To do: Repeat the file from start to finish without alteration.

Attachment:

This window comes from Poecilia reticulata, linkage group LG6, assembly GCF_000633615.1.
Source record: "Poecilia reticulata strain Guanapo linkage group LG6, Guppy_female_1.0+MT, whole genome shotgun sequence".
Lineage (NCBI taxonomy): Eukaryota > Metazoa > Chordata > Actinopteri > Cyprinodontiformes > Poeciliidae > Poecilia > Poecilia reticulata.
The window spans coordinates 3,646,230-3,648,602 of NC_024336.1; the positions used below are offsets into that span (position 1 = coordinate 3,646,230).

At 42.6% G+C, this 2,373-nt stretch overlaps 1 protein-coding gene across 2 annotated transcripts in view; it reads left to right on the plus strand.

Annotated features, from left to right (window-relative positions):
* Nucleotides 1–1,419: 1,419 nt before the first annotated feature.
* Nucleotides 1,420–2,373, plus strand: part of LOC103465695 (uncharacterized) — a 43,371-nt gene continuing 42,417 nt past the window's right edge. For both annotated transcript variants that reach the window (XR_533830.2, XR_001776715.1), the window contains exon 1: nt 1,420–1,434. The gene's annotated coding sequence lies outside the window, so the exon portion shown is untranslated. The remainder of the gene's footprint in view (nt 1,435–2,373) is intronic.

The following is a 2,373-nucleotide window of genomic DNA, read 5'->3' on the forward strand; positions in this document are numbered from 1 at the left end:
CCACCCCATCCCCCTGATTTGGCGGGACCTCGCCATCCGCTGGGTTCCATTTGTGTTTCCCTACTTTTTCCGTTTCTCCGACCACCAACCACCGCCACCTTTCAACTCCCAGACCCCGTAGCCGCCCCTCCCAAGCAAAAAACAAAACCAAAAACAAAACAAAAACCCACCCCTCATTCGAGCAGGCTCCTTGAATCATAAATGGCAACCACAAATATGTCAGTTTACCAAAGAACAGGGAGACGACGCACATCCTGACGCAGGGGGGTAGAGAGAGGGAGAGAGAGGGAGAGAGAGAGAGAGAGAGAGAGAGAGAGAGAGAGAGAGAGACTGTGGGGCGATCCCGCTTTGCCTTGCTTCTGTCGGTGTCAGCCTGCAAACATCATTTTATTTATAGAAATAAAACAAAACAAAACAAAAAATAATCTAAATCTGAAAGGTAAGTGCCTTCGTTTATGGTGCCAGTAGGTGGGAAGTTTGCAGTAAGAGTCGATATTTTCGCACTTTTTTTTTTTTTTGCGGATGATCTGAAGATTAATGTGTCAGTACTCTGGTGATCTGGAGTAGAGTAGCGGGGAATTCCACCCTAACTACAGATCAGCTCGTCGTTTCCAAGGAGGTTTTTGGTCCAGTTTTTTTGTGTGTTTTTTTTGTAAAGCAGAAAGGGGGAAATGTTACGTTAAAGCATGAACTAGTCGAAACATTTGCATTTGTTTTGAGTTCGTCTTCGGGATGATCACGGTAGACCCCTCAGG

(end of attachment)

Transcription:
This window comes from Poecilia reticulata, linkage group LG6, assembly GCF_000633615.1.
Source record: "Poecilia reticulata strain Guanapo linkage group LG6, Guppy_female_1.0+MT, whole genome shotgun sequence".
Lineage (NCBI taxonomy): Eukaryota > Metazoa > Chordata > Actinopteri > Cyprinodontiformes > Poeciliidae > Poecilia > Poecilia reticulata.
The window spans coordinates 3,646,230-3,648,602 of NC_024336.1; the positions used below are offsets into that span (position 1 = coordinate 3,646,230).

At 42.6% G+C, this 2,373-nt stretch overlaps 1 protein-coding gene across 2 annotated transcripts in view; it reads left to right on the plus strand.

Annotated features, from left to right (window-relative positions):
* Nucleotides 1–1,419: 1,419 nt before the first annotated feature.
* Nucleotides 1,420–2,373, plus strand: part of LOC103465695 (uncharacterized) — a 43,371-nt gene continuing 42,417 nt past the window's right edge. For both annotated transcript variants that reach the window (XR_533830.2, XR_001776715.1), the window contains exon 1: nt 1,420–1,434. The gene's annotated coding sequence lies outside the window, so the exon portion shown is untranslated. The remainder of the gene's footprint in view (nt 1,435–2,373) is intronic.

The following is a 2,373-nucleotide window of genomic DNA, read 5'->3' on the forward strand; positions in this document are numbered from 1 at the left end:
CCACCCCATCCCCCTGATTTGGCGGGACCTCGCCATCCGCTGGGTTCCATTTGTGTTTCCCTACTTTTTCCGTTTCTCCGACCACCAACCACCGCCACCTTTCAACTCCCAGACCCCGTAGCCGCCCCTCCCAAGCAAAAAACAAAACCAAAAACAAAACAAAAACCCACCCCTCATTCGAGCAGGCTCCTTGAATCATAAATGGCAACCACAAATATGTCAGTTTACCAAAGAACAGGGAGACGACGCACATCCTGACGCAGGGGGGTAGAGAGAGGGAGAGAGAGGGAGAGAGAGAGAGAGAGAGAGAGAGAGAGAGAGAGAGAGAGACTGTGGGGCGATCCCGCTTTGCCTTGCTTCTGTCGGTGTCAGCCTGCAAACATCATTTTATTTATAGAAATAAAACAAAACAAAACAAAAAATAATCTAAATCTGAAAGGTAAGTGCCTTCGTTTATGGTGCCAGTAGGTGGGAAGTTTGCAGTAAGAGTCGATATTTTCGCACTTTTTTTTTTTTTTGCGGATGATCTGAAGATTAATGTGTCAGTACTCTGGTGATCTGGAGTAGAGTAGCGGGGAATTCCACCCTAACTACAGATCAGCTCGTCGTTTCCAAGGAGGTTTTTGGTCCAGTTTTTTTGTGTGTTTTTTTTGTAAAGCAGAAAGGGGGAAATGTTACGTTAAAGCATGAACTAGTCGAAACATTTGCATTTGTTTTGAGTTCGTCTTCGGGATGATCACGGTAGACCCCTCAGG